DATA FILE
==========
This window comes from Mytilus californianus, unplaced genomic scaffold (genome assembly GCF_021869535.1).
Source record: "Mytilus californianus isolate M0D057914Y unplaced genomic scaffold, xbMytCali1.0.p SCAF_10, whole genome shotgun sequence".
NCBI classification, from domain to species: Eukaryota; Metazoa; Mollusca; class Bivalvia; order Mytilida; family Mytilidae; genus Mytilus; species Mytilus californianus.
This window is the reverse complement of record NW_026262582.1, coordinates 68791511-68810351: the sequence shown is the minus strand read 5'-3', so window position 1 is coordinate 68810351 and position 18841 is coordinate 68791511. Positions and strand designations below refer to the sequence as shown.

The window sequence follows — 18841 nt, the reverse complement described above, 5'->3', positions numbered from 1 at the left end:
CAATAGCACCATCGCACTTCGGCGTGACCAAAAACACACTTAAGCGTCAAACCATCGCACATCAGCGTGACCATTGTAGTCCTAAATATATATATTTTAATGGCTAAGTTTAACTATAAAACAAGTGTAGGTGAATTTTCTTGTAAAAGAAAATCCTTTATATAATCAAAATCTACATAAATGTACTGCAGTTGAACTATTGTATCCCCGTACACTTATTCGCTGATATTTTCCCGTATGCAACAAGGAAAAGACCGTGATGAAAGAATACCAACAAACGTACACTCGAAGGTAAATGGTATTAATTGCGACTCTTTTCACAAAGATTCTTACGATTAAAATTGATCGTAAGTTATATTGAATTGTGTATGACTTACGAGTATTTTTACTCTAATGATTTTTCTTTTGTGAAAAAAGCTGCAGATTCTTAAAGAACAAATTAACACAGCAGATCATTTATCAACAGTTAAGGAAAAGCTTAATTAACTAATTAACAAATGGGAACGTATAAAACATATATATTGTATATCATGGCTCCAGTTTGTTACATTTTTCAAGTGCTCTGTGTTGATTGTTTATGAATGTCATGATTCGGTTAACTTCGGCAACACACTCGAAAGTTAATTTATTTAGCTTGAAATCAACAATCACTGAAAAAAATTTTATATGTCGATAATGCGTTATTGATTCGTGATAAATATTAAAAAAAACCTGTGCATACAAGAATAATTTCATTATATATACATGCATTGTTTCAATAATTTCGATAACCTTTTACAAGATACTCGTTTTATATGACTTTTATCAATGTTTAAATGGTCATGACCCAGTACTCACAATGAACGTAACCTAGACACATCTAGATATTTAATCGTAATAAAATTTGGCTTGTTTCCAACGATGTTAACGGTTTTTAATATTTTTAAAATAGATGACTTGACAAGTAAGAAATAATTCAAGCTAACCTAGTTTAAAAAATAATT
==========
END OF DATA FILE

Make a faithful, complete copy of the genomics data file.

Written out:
This window comes from Mytilus californianus, unplaced genomic scaffold (genome assembly GCF_021869535.1).
Source record: "Mytilus californianus isolate M0D057914Y unplaced genomic scaffold, xbMytCali1.0.p SCAF_10, whole genome shotgun sequence".
NCBI classification, from domain to species: Eukaryota; Metazoa; Mollusca; class Bivalvia; order Mytilida; family Mytilidae; genus Mytilus; species Mytilus californianus.
This window is the reverse complement of record NW_026262582.1, coordinates 68791511-68810351: the sequence shown is the minus strand read 5'-3', so window position 1 is coordinate 68810351 and position 18841 is coordinate 68791511. Positions and strand designations below refer to the sequence as shown.

The window sequence follows — 18841 nt, the reverse complement described above, 5'->3', positions numbered from 1 at the left end:
CAATAGCACCATCGCACTTCGGCGTGACCAAAAACACACTTAAGCGTCAAACCATCGCACATCAGCGTGACCATTGTAGTCCTAAATATATATATTTTAATGGCTAAGTTTAACTATAAAACAAGTGTAGGTGAATTTTCTTGTAAAAGAAAATCCTTTATATAATCAAAATCTACATAAATGTACTGCAGTTGAACTATTGTATCCCCGTACACTTATTCGCTGATATTTTCCCGTATGCAACAAGGAAAAGACCGTGATGAAAGAATACCAACAAACGTACACTCGAAGGTAAATGGTATTAATTGCGACTCTTTTCACAAAGATTCTTACGATTAAAATTGATCGTAAGTTATATTGAATTGTGTATGACTTACGAGTATTTTTACTCTAATGATTTTTCTTTTGTGAAAAAAGCTGCAGATTCTTAAAGAACAAATTAACACAGCAGATCATTTATCAACAGTTAAGGAAAAGCTTAATTAACTAATTAACAAATGGGAACGTATAAAACATATATATTGTATATCATGGCTCCAGTTTGTTACATTTTTCAAGTGCTCTGTGTTGATTGTTTATGAATGTCATGATTCGGTTAACTTCGGCAACACACTCGAAAGTTAATTTATTTAGCTTGAAATCAACAATCACTGAAAAAAATTTTATATGTCGATAATGCGTTATTGATTCGTGATAAATATTAAAAAAAACCTGTGCATACAAGAATAATTTCATTATATATACATGCATTGTTTCAATAATTTCGATAACCTTTTACAAGATACTCGTTTTATATGACTTTTATCAATGTTTAAATGGTCATGACCCAGTACTCACAATGAACGTAACCTAGACACATCTAGATATTTAATCGTAATAAAATTTGGCTTGTTTCCAACGATGTTAACGGTTTTTAATATTTTTAAAATAGATGACTTGACAAGTAAGAAATAATTCAAGCTAACCTAGTTTAAAAAATAATT